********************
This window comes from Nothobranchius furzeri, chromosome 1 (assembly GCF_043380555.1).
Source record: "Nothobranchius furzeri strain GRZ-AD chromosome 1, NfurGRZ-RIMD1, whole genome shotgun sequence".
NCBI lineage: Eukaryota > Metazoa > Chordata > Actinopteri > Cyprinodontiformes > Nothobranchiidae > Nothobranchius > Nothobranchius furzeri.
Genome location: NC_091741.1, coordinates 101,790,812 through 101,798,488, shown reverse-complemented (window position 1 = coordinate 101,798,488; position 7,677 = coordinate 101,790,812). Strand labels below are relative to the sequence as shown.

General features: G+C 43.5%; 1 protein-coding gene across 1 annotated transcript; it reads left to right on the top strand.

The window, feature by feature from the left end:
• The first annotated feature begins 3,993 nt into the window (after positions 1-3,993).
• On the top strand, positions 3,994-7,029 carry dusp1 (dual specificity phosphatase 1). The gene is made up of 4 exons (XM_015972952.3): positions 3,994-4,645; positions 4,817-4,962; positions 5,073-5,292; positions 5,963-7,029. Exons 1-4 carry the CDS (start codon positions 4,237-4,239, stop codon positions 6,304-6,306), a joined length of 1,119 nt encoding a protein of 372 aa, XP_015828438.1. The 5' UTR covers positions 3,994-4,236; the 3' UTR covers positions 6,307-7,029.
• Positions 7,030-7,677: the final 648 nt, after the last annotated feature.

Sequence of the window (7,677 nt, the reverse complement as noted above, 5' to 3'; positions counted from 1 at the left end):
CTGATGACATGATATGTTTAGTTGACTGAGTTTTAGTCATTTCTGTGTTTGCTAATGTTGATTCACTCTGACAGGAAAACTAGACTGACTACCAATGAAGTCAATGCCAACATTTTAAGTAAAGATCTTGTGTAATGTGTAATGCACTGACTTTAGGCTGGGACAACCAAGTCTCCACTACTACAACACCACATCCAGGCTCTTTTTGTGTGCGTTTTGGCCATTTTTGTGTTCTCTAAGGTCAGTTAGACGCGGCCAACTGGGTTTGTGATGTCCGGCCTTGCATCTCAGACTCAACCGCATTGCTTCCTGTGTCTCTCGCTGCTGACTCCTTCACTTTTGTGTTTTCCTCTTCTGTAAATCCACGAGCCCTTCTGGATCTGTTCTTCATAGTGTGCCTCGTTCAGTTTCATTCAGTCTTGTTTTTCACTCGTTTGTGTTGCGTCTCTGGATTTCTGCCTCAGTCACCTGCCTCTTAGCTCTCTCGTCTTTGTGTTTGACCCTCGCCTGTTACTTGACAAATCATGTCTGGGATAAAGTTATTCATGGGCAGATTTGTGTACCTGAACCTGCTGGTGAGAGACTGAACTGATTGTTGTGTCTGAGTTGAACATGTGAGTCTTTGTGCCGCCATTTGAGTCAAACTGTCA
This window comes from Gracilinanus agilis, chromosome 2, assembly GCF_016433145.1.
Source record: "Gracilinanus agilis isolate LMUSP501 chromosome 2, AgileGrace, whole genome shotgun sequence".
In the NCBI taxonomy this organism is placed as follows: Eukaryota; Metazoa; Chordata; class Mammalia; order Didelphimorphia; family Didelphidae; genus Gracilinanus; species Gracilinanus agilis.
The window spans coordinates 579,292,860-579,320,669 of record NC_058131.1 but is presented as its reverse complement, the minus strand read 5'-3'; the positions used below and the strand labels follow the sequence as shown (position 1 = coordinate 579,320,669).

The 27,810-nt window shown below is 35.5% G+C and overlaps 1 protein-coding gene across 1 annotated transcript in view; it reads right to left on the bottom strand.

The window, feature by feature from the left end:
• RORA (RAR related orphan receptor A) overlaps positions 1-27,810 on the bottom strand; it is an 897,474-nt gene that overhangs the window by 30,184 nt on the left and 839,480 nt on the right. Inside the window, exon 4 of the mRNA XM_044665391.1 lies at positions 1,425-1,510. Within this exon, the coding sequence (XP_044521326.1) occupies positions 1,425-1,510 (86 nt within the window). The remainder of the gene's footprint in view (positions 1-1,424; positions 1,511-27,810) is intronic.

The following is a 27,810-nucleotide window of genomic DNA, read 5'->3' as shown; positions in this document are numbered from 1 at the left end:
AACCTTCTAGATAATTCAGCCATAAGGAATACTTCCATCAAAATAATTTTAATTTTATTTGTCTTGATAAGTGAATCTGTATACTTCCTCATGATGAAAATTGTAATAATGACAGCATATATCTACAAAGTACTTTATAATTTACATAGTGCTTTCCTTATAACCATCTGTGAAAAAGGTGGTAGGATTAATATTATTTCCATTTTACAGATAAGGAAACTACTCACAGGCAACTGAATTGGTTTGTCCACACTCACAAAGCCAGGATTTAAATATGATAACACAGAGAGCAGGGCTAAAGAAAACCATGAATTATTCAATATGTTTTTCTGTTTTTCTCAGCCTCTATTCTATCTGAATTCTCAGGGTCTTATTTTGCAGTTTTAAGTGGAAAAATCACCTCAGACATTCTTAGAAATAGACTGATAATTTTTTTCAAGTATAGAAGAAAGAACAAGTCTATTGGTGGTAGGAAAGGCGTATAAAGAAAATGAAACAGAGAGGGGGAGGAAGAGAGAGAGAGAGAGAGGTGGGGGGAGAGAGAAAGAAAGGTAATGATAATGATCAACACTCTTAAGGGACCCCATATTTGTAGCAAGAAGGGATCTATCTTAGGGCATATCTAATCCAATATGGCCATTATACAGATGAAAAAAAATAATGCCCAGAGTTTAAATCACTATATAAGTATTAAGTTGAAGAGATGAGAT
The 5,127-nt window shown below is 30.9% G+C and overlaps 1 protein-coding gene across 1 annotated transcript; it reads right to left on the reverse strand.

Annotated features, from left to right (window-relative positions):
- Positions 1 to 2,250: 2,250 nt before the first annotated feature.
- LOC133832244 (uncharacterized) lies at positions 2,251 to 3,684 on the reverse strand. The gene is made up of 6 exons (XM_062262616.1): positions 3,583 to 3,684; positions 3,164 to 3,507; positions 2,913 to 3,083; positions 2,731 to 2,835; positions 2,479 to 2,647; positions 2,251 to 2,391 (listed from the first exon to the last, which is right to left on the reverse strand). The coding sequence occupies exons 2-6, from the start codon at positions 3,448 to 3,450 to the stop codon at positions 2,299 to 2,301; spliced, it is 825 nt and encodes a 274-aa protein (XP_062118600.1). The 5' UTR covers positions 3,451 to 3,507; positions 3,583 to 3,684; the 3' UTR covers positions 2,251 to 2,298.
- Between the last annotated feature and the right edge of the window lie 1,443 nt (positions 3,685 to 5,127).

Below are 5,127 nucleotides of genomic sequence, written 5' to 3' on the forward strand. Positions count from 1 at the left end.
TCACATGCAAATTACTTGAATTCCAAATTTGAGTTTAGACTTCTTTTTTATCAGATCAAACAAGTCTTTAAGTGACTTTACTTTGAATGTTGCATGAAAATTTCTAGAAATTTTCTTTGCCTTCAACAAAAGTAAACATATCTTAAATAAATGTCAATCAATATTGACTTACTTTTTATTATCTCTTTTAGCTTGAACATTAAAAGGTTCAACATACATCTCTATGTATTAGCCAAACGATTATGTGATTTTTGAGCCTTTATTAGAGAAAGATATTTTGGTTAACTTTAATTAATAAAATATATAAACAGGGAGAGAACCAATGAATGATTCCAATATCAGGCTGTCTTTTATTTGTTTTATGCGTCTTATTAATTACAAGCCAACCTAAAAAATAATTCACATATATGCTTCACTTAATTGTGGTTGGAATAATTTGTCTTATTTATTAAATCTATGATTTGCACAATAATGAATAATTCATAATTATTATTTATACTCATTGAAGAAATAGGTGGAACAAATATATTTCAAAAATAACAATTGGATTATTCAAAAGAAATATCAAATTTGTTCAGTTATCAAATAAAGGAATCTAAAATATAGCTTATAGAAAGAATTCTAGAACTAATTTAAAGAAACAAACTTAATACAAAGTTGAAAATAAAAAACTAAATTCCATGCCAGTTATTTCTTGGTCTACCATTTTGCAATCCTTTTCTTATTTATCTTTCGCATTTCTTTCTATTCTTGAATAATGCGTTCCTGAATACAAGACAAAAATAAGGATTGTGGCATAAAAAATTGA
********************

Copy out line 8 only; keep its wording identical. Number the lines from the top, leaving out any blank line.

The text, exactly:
• On the top strand, positions 3,994-7,029 carry dusp1 (dual specificity phosphatase 1). The gene is made up of 4 exons (XM_015972952.3): positions 3,994-4,645; positions 4,817-4,962; positions 5,073-5,292; positions 5,963-7,029. Exons 1-4 carry the CDS (start codon positions 4,237-4,239, stop codon positions 6,304-6,306), a joined length of 1,119 nt encoding a protein of 372 aa, XP_015828438.1. The 5' UTR covers positions 3,994-4,236; the 3' UTR covers positions 6,307-7,029.